ACLU of Alaska's testimony opposing SB 124: Abortion Procedures; Child Surrender offered to the Senate Health and Social Services Committee on February 19, 2018.

Dear Chair Wilson, Vice-Chair von Imhof, and Members of the Senate Health & Social Services Committee:

The ACLU of Alaska opposes Senate Bill 124. The mission of the bill is simple: to chip away at a woman’s right to control her body by forcing her to undergo a dangerous medical procedure risking her fertility and even her life. SB 124 is also an unconstitutional infringement on a woman’s fundamental right to privacy. 

The ACLU of Alaska has successfully litigated unconstitutional laws targeting women’s reproductive rights for several decades. Most recently, in 2016, the ACLU of Alaska, Planned Parenthood, and the Center for Reproductive Rights successfully challenged longstanding restrictions that forced women seeking to terminate pregnancy after the first trimester to travel out of state. The ACLU of Alaska and its partners also successfully sued to have the courts declare a law prohibiting minor women from obtaining an abortion without consent of a parent or guardian unconstitutional. As a result of this litigation, the State of Alaska paid $1 million in attorney fees.

SB 124 forces women to undergo dangerous medical procedures when several safe outpatient alternatives are available. The Alaska Supreme Court has made clear that reproductive rights, including the right to abortion, are fundamental rights. The State may not infringe on the fundamental privacy right to make reproductive decisions except “when necessary to further a compelling state interest and only if no less restrictive means exist to advance the interest.”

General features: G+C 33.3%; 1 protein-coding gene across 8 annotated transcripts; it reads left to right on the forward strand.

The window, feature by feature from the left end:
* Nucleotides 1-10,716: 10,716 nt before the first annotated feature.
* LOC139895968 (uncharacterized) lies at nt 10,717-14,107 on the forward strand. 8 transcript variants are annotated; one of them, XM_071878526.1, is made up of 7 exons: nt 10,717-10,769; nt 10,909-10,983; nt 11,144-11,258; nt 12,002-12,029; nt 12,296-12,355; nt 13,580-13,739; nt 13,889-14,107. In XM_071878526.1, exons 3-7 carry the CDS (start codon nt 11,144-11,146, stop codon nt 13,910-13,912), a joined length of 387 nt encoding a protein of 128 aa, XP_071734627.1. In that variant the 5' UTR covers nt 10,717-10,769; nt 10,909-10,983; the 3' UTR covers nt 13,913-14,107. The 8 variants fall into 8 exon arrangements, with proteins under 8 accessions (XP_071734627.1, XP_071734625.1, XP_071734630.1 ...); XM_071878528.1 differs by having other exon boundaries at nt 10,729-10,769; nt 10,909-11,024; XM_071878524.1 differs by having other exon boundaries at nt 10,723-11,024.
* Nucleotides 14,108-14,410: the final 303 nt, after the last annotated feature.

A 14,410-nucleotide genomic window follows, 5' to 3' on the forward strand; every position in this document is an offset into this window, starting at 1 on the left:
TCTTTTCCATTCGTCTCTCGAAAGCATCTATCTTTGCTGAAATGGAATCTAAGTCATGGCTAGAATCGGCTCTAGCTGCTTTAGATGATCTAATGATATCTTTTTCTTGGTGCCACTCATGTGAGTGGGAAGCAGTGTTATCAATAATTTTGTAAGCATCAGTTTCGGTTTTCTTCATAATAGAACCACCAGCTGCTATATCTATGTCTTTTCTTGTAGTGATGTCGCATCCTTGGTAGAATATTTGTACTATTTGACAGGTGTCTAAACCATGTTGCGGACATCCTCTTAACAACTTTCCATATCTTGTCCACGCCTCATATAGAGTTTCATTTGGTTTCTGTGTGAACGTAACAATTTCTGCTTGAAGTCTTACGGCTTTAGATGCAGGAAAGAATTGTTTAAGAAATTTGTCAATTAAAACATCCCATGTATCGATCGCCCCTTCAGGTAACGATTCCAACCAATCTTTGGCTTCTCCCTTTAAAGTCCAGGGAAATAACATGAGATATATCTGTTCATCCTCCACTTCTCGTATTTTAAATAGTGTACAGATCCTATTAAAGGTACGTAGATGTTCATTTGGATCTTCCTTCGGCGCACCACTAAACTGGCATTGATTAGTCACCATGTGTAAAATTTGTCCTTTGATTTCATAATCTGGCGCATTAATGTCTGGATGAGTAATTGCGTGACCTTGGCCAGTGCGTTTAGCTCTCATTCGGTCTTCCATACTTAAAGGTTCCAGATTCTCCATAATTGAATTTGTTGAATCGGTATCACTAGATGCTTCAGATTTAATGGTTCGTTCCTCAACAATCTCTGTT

In fact, the United States Supreme Court recognized that abortion is “safer in terms of minor and serious complications [] than many common medical procedures” that typically are performed in outpatient settings, including coloscopies and liposuction. The Court even recognized that second trimester abortions can be safely performed in an outpatient clinic. But the medical procedures that this bill would require women to undergo are not nearly as safe as the alternatives. And the United States Supreme Court has already overturned abortion regulations that adversely impact maternal health. By compelling women to undergo dangerous medical procedures, this bill places an undue burden on women, which is unconstitutional, because it is “likely to prevent a significant number of women from obtaining an abortion."

It is also unenforceable. SB 124 does not specify the gestation period to which it applies, nor does it specify how physicians and patients should comply with the law. Even if it were not vague, the United States Supreme Court has stated that the “State has a legitimate interest in seeing to it that abortion, like any other medical procedure, is performed under circumstances that insure maximum safety for the patient.”

We appreciate the opportunity to share our concerns about SB 124 with the Senate Health & Social Services Committee. We hope our testimony proves valuable to Members contemplating the bill’s constitutional deficiencies. Because of these deficiencies, we oppose this bill and urge the Committee to vote Do Not Pass.